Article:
Empty Holster Protest - How it all started



empty holster protest

November 23rd, 2013, William Dong, an undergraduate at the University of New Haven in Connecticut, brought an illegally purchased Bushmaster AR-15 onto campus. Thankfully, an anonymous call made earlier in the day had alerted authorities to the illegally purchased weapon being brought onto campus. Police, in coordination with the university, quickly locked down the school and arrested Dong before he had any opportunity to act.

During his sentencing, even his defense attorneys were puzzled as to the motives behind him bringing an assault rifle onto campus.

Whatever the case may be, if that anonymous phone call hadn't been made and authorities hadn't acted as quickly – would the students and faculty of the University of New Haven have had a different tale to tell?

A History of Violence


American universities and institutions of higher learning have had a storied history with guns on campus. With many schools outright prohibiting the carrying of firearms, these protocols haven't prevented catastrophic mass shootings from making the news and striking fear into our nation's future leaders of industry.

It begs the question – are students on campus safer with or without concealed firearms?

On March 30th to April 5th, university students will have the ability to have their voices be heard. Students for Concealed Carry, a non-profit organization seeking to inform faculty and students about the woes of disallowing a Second Amendment right to bear arms, is holding a mass “empty holster” protest. Students with active concealed carry permits (and even those without) are encouraged to wear their empty holsters on campuses disallowing concealed carrying of firearms. This is meant to illustrate the disparity that exists between the student body and the threats they're facing.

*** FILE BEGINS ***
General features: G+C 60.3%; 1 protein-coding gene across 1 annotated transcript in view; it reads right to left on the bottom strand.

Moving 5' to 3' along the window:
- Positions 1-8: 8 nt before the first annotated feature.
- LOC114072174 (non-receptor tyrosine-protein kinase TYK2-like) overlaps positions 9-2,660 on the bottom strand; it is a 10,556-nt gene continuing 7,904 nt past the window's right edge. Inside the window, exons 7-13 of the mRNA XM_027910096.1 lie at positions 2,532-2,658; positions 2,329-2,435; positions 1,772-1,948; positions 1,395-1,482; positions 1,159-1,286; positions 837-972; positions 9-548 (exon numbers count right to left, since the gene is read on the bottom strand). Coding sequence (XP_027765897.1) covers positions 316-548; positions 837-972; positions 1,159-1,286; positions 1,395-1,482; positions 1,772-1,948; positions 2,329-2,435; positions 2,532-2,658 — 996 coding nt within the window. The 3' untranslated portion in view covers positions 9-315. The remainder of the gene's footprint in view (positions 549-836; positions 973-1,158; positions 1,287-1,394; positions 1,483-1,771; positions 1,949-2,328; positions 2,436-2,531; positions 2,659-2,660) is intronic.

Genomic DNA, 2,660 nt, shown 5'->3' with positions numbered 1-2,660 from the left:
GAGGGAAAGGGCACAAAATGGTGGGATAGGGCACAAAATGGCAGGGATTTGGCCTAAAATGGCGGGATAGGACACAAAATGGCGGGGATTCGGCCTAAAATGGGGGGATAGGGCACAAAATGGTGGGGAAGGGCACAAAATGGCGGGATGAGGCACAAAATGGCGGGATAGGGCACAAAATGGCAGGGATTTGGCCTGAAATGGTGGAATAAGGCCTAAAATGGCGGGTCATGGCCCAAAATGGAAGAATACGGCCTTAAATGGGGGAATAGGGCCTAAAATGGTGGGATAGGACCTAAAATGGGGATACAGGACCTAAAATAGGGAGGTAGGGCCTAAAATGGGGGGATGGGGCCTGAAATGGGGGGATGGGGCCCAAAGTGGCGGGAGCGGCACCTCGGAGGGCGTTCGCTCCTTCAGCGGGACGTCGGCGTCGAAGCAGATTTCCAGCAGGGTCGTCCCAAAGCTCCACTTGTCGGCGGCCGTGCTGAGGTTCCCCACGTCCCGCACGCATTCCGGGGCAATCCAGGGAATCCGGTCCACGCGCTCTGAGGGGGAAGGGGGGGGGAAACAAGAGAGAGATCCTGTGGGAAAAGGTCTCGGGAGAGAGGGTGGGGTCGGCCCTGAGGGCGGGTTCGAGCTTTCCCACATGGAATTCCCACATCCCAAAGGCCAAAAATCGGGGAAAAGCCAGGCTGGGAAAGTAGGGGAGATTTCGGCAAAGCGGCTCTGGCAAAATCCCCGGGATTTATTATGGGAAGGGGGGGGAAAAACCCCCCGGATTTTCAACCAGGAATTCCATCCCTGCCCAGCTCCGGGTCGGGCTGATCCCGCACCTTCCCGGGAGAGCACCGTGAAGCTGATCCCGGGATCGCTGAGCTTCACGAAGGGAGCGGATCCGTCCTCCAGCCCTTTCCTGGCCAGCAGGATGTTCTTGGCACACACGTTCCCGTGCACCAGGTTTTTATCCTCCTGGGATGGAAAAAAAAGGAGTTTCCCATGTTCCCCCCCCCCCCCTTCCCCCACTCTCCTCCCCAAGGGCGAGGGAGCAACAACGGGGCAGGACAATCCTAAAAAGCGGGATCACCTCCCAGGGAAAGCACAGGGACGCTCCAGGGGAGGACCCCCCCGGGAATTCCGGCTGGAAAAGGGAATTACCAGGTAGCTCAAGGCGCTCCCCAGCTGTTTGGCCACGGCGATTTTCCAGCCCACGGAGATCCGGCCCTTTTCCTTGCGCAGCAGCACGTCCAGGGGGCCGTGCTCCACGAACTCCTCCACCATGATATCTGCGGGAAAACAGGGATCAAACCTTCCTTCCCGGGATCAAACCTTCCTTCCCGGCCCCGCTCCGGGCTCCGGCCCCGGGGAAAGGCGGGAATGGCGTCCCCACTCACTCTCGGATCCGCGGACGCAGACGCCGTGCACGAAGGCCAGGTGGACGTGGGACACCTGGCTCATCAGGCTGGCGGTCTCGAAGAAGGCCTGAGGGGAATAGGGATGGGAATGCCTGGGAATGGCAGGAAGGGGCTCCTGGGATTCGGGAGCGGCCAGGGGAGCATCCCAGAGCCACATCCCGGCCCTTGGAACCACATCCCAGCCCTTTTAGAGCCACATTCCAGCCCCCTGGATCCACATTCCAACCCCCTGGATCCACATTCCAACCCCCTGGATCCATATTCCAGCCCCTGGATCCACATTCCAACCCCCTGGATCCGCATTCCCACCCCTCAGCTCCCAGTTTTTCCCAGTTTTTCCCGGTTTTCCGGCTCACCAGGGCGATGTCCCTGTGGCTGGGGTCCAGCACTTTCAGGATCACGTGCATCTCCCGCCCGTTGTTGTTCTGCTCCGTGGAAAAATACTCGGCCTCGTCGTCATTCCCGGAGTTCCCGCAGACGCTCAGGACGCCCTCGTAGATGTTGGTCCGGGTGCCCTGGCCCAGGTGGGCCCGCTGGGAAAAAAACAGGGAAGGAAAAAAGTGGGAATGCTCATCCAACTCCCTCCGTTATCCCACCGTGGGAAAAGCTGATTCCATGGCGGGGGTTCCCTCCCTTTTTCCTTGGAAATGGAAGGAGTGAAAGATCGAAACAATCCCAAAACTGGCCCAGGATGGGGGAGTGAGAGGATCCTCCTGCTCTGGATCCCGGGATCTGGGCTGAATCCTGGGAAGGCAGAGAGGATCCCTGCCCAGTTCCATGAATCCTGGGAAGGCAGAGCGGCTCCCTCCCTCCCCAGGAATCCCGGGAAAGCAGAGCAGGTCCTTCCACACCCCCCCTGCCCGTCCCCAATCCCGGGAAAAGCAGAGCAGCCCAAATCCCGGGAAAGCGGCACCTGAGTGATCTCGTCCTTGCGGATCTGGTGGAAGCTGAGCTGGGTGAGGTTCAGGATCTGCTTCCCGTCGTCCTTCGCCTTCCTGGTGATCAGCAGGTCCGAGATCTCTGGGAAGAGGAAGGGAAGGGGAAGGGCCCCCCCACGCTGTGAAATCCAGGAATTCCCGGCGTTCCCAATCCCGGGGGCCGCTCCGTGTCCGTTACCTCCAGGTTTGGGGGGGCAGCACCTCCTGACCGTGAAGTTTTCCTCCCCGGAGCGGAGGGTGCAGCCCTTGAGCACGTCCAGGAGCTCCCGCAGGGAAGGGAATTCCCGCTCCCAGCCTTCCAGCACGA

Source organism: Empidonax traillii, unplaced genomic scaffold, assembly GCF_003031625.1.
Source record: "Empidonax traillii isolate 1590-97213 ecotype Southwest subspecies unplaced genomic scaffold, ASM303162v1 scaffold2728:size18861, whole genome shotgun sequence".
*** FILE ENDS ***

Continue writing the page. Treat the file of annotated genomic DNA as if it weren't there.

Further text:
Each student who is eligible to receive a concealed carry permit, with proper training and equipment, could be a potential first responder to violent assaults the likes of the Virginia Tech massacre.

Even outside the prospect of direct assault, events like rape, robbery, and A&B (assault & battery) have become common place in our institutions of higher learning. Why is it then that students are not allowed to protect themselves with a concealed carried firearm? Students for Concealed Carry breaks down the statistics of on-campus violence here – for those interested.

Concealed Carry on Campus – Boon or Bane?


The world is changing before our very eyes. Even while FBI crime statistics report a drop in violent crimes, it seems that there is still quite a lot of it going around. Almost every state in the union allows for a 21 year old to apply for a resident concealed carry permit. With the proper training and readiness, these young people would have the means to undoubtedly protect themselves and their classmates from violent gunmen rampaging their campus. Is that not something worth considering?

For most students, simply an inside-the-waistband (IWB) handgun holster for a sidearm could potentially mean the difference between being the victim of the next mass on-campus shooting and being the last line of defense against needless aggression.

For a world teetering ever more chaotically into uncertainty, isn't it time we put our trust and faith in a younger generation to become the first line of defense against senseless brutality?

What are your thoughts? Tell us in the comments section.

James England  

About The Author


James England is a former United States Marine Signals Intelligence Operator and defense contractor with over two tours spread over the Al Anbar province and two more operating across Helmand and Baghdis. He is presently a writer focused on Western foreign policy and maintains an avid interest in firearms. A graduate of the University of North Carolina at Wilmington, he presently resides in New Hampshire – the “Live Free or Die” state. He is finishing up his first novel, “American Hubris”, which is set to hit shelves in Fall of 2015.